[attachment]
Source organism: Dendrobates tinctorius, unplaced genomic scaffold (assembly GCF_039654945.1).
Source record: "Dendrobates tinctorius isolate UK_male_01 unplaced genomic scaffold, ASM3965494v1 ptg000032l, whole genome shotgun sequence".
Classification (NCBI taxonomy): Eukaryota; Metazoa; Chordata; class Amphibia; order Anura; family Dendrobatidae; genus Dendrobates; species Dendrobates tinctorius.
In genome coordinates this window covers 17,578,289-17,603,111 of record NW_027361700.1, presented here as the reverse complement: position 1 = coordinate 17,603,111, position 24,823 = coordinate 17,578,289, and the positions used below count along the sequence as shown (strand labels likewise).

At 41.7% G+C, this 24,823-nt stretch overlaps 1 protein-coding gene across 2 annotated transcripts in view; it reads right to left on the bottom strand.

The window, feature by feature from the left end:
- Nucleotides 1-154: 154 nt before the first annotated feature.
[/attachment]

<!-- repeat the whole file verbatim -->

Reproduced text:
Source organism: Dendrobates tinctorius, unplaced genomic scaffold (assembly GCF_039654945.1).
Source record: "Dendrobates tinctorius isolate UK_male_01 unplaced genomic scaffold, ASM3965494v1 ptg000032l, whole genome shotgun sequence".
Classification (NCBI taxonomy): Eukaryota; Metazoa; Chordata; class Amphibia; order Anura; family Dendrobatidae; genus Dendrobates; species Dendrobates tinctorius.
In genome coordinates this window covers 17,578,289-17,603,111 of record NW_027361700.1, presented here as the reverse complement: position 1 = coordinate 17,603,111, position 24,823 = coordinate 17,578,289, and the positions used below count along the sequence as shown (strand labels likewise).

At 41.7% G+C, this 24,823-nt stretch overlaps 1 protein-coding gene across 2 annotated transcripts in view; it reads right to left on the bottom strand.

The window, feature by feature from the left end:
- Nucleotides 1-154: 154 nt before the first annotated feature.